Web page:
• Develop a monitoring policy that that requires all POPS to be inspected by DOB at sufficiently frequent intervals to ensure effective enforcement of the Zoning Resolution. Depending on history of compliance, some locations may require less frequent inspections, while others more frequent inspections.
  • Inspect the 333 POPS locations to ensure that all POPS:
    • Are still in existence;
    • Provide the required amenities;
    • Offer full public access as required.
  • Schedule inspections of the outdoor POPS locations during warmer months when certain types of non-compliance would more likely to be observed, such as use of a POPS by a restaurant for outdoor seating.
  • Ensure that inspections of a POPS complaint:
    • Are performed a time and day of the week that corresponds to the complaint;
    • Are performed within the time frame set as a goal by DOB for its response to these type of complaints;
    • Are performed during the time of year that corresponds to the complaint;
    • Are followed by a re-inspection to ensure that the violation is corrected.
  • Refer the apparent destruction of the POPS at 410 East 58th Street in Manhattan to the City Law Department to take appropriate action.

The Department of City Planning should:

  • Develop an advertising campaign to inform the public about all POPS locations and the required amenities required to be provided at each.
  • Consider:
    • Posting signs on the street identifying a space as a POPS, similar to that done when a location is identified as a historical site;
    • Creating a City website available to the public that identifies every POPS location and its required amenities;
    • Employing various means of making the availability of POPS and the amenities they should provide available to the public, including advertising the website on subways, buses and social media.

Agency Response

In its response, DOB did not dispute the report’s findings and stated that “[w]e . . . will use [the audit findings] as a guide to further improve our policies and procedures.”  DOB described specific steps it has taken to implement six of the nine recommendations.  However, DOB disagreed with three recommendations related to its inspections of POPS locations.  Specifically, DOB stated that: 1) it is unwilling to change its inspections protocol from one in which it conducts inspections only in response to complaints, to a pro-active systematic protocol that ensures that all POPS locations are inspected on a regular schedule; 2) in response to the audit findings, it will not now inspect all 333 POPS locations to verify that they exist, contain all of the required amenities, and provide full public access in accordance with applicable requirements; and 3) it will not schedule inspections to correspond to the appropriate seasons cited in the complaints it receives to ensure that POPS locations are inspected at times relevant to the allegations.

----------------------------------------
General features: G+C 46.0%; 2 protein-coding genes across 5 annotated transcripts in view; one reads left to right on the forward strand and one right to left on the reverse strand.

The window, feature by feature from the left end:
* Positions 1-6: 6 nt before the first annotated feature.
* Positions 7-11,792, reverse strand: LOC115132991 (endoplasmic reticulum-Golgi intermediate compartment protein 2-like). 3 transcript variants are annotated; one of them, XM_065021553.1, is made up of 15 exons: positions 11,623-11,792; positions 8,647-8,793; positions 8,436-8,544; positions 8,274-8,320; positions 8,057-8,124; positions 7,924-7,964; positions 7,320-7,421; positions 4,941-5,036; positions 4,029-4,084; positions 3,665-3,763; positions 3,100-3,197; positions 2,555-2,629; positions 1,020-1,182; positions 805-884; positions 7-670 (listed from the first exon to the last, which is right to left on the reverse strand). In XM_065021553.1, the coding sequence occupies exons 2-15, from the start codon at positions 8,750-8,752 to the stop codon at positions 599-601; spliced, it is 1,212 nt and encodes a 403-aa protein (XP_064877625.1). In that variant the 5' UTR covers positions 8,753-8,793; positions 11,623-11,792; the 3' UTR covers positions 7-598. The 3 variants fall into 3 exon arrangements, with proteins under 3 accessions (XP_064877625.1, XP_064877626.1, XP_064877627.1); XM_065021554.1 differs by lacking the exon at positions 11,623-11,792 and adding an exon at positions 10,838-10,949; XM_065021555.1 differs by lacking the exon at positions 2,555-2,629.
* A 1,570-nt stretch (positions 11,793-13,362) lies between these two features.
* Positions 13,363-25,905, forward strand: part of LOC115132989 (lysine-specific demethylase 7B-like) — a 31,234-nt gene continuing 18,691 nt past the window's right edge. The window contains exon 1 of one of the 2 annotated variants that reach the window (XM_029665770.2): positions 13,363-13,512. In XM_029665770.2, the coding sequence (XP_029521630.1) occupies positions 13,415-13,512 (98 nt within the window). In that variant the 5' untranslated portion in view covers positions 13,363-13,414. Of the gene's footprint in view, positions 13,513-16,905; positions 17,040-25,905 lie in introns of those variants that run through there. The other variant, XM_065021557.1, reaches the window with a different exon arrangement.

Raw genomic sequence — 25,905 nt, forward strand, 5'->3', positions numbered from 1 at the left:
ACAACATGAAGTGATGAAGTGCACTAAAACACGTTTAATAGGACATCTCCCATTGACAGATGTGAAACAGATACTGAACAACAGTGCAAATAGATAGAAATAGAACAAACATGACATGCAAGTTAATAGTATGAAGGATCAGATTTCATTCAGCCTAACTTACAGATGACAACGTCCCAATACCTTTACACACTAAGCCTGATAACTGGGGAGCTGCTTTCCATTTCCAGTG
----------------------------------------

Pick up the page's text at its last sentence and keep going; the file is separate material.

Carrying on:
In explaining its disagreement with these three audit recommendations, DOB contends that its current practices are sufficient because they “apply to all [DOB] inspectorial units” and “are consistent Citywide.”  However, that response disregards the unrefuted evidence presented by this audit that the agency’s policies and practices fail to ensure that POPS are consistently providing the open space and amenities to the public required by law.  Indeed, DOB acknowledges that it “understands the logic behind [the] recommendation” that inspections be conducted during the season when the inspectors are most likely to observe whether an alleged violation exists (such as inspecting a POPS location in the warm weather when the complaint alleges a restaurant is using it and denying access to the public).  Yet, rather than agreeing to follow the audit’s recommendation to conduct its inspections during relevant times of the year, DOB instead rejects the recommendation because it contends that the recommendation “may not be a practical solution in most instances.”

The audit demonstrates that over half of the City’s POPS locations failed to provide required public amenities or denied access to the public.  In some instances, the POPS violations have existed for years without any discernible enforcement action having been taken by the City.  In many cases, the non-compliant building owners are not only profiting from the additional floor area they received in exchange for promising to provide additional public space, but may also be impermissibly profiting from renting out, using, or promoting the use of the POPS spaces by private businesses.  And in one case, we found that the POPS does not exist at all.  DOB’s refusal to modify its inspection protocol will only allow POPS locations to continue to be misused or neglected in violation of their agreements.  We strongly urge DOB to reconsider its response and adopt all of the audit’s recommendations.

In their response, DCP officials did not dispute the report’s findings and described steps they have taken to implement the two recommendations addressed to them.  However, DCP did not respond to the recommendation that it consider “posting signs on the street identifying a space as a POPS.”  Instead, DCP indicated that “[i]n order for signage to be required at pre-1977 POPS, a local law mandating signage at all POPS would need to be enacted.”  We urge DCP to pursue the avenues required to seek enactment of a local law mandating signage at all POPS locations.

[1] The agreements are the site plans that are approved by the Department of Buildings, City Planning Commission, the Chairperson of the City Planning Commission, and the Board of Standards and Appeals.